After more than a decade of establishing its foothold at the high end of commercial espresso machinery, and now in the immediate wake of its acquisition by Gruppo Cimbali, Slayer has dropped the needle on a new marketing initiative highlighting two new machines that extend the Slayer Steam line.
With the speed- and volume-oriented, milk-focused Slayer Steam machine as the technological template, and the world of music and vinyl records as its marketing angle, Slayer took advantage of the recent SCA Expo in its hometown of Seattle last month to launch the Steam LP and Steam EP, showing off the new hardware both at its elaborate Expo booth and with a party at the new Slayer Studio facility, which now houses its showroom, training lab and marketing department.
With more space now free on the company’s Seattle factory floor for manufacturing, Slayer is steadily rolling out what it calls a Box Set of new Steam variants. The Steam X launched roughly six months ago; pre-orders for the Steam EP opened last month over the Expo weekend; and the Steam LP is slated to launch in the latter part of 2018.
“We’ve decided to expand on the Steam line because it’s been a very big success for us over the last two years,” Slayer VP Business Development Brandon King told Daily Coffee News, describing the Steam X as having become “the workhorse that everyone was looking for, from Slayer.”
The Steam X is, according to King, essentially the same as the original Steam machine but with a more conventional steam apparatus as opposed to one equipped with the original Steam’s groundbreaking Vaporizer technology, which King said some users reportedly found challenging to adopt given subtle operational differences.
Because the high heat of steam created by the Vaporizer system called for a different configuration in its valve assembly, the machine by design would continue to emit steam for a second or two after closing the valve, which ultimately ran counter to some baristas’ expectations, according to feedback received by the company. So rather than ask baristas to meet the needs of the machine, King said Slayer opted instead to put Vaporizer-equipped Steam machine sales on hold until a new valve design is achieved, and in the meantime launch a variety of new machines that fall more squarely than ever in line with the demands baristas and managers experience in high-volume, milk-heavy cafes.
All three new Steams come with a standard nine-bar pump, variable volumetrics, independently PID-controlled brew tanks and the signature exterior design. All include built-in shot timers as well as easy access to shot histories and managerial data such as cleaning and maintenance records and requirements.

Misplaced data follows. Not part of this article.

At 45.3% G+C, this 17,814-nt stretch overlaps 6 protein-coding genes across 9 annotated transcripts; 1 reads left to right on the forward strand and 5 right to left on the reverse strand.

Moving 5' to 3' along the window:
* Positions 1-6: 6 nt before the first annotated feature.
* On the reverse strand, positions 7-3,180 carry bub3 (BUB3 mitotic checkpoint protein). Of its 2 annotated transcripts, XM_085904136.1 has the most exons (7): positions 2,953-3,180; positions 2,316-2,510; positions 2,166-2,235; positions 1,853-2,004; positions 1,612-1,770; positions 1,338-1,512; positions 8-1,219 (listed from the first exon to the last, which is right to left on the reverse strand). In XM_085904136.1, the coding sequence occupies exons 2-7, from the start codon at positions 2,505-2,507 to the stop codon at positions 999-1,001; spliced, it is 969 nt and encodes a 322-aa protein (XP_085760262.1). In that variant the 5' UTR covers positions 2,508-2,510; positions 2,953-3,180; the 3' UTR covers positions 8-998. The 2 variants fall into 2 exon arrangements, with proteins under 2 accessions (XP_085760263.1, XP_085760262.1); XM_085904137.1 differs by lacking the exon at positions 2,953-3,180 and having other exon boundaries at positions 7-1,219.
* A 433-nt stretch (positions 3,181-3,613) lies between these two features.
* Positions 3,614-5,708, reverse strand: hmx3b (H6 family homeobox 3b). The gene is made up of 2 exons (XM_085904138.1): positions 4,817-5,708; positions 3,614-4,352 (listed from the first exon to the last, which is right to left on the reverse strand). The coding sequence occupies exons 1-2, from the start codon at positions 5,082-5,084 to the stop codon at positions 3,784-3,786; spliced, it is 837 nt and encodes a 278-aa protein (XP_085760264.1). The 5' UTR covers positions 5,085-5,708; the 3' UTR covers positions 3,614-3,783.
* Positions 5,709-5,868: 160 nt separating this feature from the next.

The LP comes in with programmable preinfusion that’s 10 seconds long, in addition to such Steam X features as more color options, different materials, an after-shot auto-purge feature, and an advanced algorithm in its volumetric system that allows baristas to program shots by weight without involving an actual scale — a feature King described as “100 percent accurate.”
The relatively pared-down Steam EP, which launched at the Expo, is the first Slayer machine to feature push-button group activation, with buttons situated high on the working face so that baristas can reach in from clear space above rather than navigate in between groups where space is tight. The EP offers four volumetric settings per machine, and it’s the only machine to offer four different programmable four-second pre-infusion options per group.
Importantly, with its more familiar push-button interface, its auto-volumetrics and its more accessible price point, the Steam EP is also intended to be a machine that wholesalers can offer to clients whose coffee programs may not be as detail- or craft-obsessed as would be the intended target of a Slayer Espresso or classic Steam machine.
“This machine is an answer for multi-outlet cafes and wholesalers that are selling 40, 50, 100 machines a year,” King said. “They want an even platform.”
With its new music-oriented marketing strategy, Slayer hopes to emphasize its focus on providing tools that unlock creativity, quality and craft — the art of coffee, as it were — even as it rolls out machines that prize efficiency, volume and consistency on even footing.
“Our history is not manufacturing,” said King. “Ten years ago, the owner of our company was a roaster. Ten years ago, I owned a coffee shop. The people in the R&D room and the executive team are coffee people, where I feel like when you look at other manufacturers, you’re going to see that the heritage in that company is that they’re manufacturers; they’re building machines. We come at it from a different approach. We’re thinking about coffee.”